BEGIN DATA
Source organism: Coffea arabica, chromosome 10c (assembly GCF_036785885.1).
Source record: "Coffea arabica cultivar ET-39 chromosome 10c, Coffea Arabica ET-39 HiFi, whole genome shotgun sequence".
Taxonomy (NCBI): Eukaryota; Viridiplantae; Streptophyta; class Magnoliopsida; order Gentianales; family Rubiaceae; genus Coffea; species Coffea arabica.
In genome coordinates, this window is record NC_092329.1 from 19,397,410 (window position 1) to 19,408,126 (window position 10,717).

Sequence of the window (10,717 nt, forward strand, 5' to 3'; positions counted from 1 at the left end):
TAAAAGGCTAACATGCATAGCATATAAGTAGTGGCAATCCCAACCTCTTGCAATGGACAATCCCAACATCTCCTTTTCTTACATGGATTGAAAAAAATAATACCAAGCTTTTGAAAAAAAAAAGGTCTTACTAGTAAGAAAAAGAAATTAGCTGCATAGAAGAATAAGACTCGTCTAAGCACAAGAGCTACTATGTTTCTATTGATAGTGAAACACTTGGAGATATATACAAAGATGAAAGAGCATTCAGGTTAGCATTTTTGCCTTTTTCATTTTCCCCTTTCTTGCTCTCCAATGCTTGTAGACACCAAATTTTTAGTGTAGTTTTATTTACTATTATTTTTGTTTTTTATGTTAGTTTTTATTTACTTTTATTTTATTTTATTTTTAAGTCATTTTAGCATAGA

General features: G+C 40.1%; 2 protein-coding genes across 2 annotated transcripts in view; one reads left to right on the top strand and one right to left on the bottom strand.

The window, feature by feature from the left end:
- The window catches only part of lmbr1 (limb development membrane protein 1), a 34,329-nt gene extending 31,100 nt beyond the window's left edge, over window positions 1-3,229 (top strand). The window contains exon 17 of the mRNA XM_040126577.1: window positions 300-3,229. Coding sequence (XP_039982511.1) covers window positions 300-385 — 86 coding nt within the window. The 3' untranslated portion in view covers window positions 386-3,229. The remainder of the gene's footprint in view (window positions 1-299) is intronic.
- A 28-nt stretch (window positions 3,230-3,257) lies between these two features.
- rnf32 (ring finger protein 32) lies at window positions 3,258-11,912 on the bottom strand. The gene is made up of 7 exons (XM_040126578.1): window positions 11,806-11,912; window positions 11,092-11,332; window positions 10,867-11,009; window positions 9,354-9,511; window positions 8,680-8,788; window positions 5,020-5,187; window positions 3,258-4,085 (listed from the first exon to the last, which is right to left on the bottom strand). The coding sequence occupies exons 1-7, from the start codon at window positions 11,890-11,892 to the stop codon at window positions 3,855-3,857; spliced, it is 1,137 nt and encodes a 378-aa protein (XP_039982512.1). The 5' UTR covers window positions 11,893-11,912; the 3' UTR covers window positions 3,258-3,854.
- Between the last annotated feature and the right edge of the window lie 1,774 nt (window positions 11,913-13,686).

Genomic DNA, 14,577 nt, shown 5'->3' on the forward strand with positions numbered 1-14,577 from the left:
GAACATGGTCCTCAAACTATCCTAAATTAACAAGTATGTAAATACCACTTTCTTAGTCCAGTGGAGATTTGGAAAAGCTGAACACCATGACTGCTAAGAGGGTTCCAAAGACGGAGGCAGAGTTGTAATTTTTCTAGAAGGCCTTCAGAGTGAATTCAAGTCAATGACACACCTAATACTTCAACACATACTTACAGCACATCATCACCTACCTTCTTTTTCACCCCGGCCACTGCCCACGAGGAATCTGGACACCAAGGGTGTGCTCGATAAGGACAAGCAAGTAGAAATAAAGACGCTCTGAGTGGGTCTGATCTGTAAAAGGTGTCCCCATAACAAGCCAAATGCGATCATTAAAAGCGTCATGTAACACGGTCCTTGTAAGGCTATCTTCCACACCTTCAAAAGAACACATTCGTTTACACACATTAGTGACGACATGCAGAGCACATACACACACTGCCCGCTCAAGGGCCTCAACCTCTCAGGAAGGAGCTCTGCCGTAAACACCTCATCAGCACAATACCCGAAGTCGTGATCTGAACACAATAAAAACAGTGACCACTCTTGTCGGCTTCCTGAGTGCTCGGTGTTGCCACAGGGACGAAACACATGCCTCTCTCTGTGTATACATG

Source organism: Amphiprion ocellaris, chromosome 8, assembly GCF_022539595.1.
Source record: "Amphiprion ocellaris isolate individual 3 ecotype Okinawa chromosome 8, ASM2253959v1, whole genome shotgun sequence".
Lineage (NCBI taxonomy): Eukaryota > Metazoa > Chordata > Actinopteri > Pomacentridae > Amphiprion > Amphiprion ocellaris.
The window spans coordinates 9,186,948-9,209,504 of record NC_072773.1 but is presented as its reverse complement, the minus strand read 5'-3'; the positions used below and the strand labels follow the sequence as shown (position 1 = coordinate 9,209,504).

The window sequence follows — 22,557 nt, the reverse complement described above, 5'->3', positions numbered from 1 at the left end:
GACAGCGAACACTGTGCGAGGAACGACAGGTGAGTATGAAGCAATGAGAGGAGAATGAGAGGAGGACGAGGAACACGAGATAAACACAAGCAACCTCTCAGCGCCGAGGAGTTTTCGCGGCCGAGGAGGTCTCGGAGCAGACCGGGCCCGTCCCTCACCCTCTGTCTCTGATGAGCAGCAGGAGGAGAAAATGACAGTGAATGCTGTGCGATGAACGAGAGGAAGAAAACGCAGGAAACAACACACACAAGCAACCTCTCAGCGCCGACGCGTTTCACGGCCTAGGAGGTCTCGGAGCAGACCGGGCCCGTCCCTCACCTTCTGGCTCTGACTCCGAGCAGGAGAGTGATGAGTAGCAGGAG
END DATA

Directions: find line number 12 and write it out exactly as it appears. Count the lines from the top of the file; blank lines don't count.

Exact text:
- Between the last annotated feature and the right edge of the window lie 1,774 nt (window positions 11,913-13,686).